A Superior Court judge has ruled in a lawsuit filed by a consortium of media groups that the University must open records on phone calls and parking tickets related to an investigation of the football program by UNC and the NCAA.
In a memorandum in advance of his ruling, Judge Howard Manning Jr. ’65 said UNC did not have to release the names of tutors in its athletics department. The memo also said he had not yet ruled on whether the University has to open all records of the investigation to public scrutiny. On May 12 Manning entered an order, making the ruling official.
Chancellor Holden Thorp ’86 said the University would appeal the ruling and seek a stay of the lawsuit. “Our responsibility is to protect the privacy rights of all of our students, whether they’re on the football team, in the marching band or in a chemistry 101 class,” Thorp said. “So this is really not about the football investigation. If this ruling were to stand, it would put the privacy rights of all of our students at risk.”
The investigation into the Carolina football program, involving improper player contacts with professional sports agents and other outsiders and academic misconduct, is in its ninth month. The University is waiting to find out whether it will receive sanctions from the NCAA.
The University had cited the Family Educational Rights and Privacy Act, or FERPA, in protecting the records. Manning’s memo says, “FERPA does not provide a student with an invisible cloak so that the student can remain hidden from public view while enrolled at UNC. The telephone number is not part of the education record protected by FERPA.”
The memo also said parking ticket records were not among education records protected by FERPA.
“We are pleased that Judge Manning appears to have affirmed the privacy of student tutors,” Thorp said in April. “We are disappointed with the court’s apparent interpretation of the Family Educational Rights and Privacy Act as it applies to student records related to phone numbers and parking tickets. This has far-reaching implications for all of our students and their records that we believe federal law protects. When the judge’s instructions are finalized in an order, the University will review the ruling and evaluate its options for appeal.”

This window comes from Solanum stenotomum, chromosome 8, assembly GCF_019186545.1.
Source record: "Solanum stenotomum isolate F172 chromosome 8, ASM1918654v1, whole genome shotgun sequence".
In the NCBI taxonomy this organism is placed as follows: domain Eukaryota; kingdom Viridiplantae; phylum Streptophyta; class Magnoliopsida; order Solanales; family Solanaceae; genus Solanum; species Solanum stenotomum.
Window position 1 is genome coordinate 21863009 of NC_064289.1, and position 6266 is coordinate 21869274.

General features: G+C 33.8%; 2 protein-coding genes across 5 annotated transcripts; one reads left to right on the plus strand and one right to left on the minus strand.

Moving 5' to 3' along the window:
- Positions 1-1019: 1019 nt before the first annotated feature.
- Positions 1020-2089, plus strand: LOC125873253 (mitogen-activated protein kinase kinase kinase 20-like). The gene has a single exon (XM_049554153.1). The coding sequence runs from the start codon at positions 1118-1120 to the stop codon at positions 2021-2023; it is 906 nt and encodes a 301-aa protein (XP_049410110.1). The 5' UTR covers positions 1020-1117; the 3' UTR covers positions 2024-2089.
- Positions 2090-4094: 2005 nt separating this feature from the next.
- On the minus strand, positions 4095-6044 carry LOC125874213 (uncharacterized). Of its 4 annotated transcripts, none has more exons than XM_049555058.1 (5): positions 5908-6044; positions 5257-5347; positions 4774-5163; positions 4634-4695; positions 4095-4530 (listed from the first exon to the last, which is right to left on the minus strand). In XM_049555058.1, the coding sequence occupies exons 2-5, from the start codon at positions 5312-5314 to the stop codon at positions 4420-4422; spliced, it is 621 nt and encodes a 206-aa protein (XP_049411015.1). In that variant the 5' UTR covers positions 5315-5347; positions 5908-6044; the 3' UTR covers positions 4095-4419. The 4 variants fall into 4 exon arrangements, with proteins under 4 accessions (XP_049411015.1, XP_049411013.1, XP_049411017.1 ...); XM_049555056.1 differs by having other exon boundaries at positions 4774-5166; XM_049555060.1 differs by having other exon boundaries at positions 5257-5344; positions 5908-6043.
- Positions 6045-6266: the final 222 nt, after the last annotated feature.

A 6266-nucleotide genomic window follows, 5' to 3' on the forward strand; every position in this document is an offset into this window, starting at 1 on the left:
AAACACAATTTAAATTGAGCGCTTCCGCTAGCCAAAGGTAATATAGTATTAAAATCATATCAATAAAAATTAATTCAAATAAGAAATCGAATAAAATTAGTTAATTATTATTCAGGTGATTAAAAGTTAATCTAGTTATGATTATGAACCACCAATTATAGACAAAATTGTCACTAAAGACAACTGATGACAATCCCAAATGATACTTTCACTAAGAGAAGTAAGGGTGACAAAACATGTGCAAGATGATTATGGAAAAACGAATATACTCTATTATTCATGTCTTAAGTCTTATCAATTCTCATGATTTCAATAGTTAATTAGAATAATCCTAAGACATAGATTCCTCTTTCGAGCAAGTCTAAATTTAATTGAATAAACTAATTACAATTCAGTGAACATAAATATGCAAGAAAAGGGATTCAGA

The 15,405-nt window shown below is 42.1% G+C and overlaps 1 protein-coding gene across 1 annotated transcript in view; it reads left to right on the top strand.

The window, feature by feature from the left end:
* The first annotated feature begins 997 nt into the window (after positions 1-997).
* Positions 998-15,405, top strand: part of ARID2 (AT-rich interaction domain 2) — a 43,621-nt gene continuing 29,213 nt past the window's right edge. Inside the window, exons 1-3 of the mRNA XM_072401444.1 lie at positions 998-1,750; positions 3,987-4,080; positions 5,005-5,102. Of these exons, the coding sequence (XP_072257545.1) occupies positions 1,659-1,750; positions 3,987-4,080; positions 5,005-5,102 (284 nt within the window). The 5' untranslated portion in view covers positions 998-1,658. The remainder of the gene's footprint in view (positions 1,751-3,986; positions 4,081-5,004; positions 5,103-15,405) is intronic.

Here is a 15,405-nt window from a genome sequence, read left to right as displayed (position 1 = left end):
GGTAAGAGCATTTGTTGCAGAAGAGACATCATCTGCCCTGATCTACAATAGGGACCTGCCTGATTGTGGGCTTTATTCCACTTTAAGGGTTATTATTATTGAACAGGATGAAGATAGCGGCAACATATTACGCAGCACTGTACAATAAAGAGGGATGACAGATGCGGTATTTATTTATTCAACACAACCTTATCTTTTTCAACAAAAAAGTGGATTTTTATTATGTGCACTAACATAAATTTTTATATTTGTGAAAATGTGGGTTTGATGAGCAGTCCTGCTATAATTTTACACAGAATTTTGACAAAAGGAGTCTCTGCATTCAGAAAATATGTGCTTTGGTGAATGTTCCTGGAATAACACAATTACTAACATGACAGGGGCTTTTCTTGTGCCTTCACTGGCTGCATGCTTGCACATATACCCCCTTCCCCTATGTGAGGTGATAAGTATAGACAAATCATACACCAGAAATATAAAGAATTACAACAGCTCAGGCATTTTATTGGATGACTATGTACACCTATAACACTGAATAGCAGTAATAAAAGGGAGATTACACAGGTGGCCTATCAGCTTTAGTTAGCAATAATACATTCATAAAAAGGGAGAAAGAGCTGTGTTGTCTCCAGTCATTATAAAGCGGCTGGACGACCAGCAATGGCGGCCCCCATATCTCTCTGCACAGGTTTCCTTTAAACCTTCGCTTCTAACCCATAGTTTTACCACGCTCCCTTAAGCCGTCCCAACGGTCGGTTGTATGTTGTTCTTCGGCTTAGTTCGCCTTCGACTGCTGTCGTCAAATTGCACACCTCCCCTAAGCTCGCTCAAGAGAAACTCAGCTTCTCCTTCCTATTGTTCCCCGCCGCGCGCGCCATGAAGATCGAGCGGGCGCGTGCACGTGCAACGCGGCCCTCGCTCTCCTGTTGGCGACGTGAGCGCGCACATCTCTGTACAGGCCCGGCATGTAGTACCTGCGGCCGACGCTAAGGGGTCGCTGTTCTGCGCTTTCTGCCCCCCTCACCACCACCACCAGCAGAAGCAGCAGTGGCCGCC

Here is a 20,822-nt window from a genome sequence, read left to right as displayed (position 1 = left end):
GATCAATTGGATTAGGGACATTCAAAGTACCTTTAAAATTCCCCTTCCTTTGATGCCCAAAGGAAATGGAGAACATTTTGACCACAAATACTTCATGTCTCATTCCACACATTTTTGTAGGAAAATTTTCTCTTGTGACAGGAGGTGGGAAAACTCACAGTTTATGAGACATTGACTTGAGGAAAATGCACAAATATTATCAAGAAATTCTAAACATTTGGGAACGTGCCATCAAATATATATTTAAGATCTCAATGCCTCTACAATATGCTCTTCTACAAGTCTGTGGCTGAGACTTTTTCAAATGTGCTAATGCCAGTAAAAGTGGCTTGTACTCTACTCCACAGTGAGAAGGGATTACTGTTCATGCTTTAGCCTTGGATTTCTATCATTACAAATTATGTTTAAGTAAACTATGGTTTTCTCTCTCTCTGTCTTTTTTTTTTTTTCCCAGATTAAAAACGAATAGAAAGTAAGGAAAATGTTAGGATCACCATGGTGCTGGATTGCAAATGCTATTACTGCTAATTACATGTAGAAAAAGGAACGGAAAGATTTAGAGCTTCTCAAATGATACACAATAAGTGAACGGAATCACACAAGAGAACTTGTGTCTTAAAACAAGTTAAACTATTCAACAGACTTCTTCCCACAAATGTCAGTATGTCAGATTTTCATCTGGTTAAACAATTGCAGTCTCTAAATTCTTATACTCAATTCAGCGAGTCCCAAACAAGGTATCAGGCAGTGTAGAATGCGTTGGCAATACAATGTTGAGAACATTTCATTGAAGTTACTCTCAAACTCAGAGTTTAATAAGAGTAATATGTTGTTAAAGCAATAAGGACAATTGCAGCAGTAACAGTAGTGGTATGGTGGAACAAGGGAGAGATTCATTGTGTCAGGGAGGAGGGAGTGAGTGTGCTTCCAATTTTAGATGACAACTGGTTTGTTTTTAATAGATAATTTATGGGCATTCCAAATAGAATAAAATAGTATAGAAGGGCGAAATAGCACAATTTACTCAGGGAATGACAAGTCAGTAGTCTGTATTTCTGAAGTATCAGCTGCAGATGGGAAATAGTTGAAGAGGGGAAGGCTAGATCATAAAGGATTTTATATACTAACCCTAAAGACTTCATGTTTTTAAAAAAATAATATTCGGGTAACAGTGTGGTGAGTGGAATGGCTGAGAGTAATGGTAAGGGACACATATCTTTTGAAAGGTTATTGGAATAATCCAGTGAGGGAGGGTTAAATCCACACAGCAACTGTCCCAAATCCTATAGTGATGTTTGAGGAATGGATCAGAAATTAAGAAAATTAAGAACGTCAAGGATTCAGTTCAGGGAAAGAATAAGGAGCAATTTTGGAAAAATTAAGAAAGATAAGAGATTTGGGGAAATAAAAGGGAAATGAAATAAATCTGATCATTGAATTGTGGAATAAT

The media groups have asked for:
All documents and records of any UNC investigation of misconduct by any football coach, player, sports agent, UNC booster or academic tutor;
Unredacted phone numbers on bills for phones used by Athletics Director Dick Baddour ’66, Coach Butch Davis and former Assistant Coach John Blake;
Parking tickets issued at UNC to 11 football players; and
Names, employment dates and compensation to athletics tutors and mentors since Jan. 1, 2007.
In his statement, Thorp said UNC has provided more than 23,000 pages of documents to the media groups, which include The News & Observer of Raleigh, The Charlotte Observer, The Daily Tar Heel and broadcast outlets.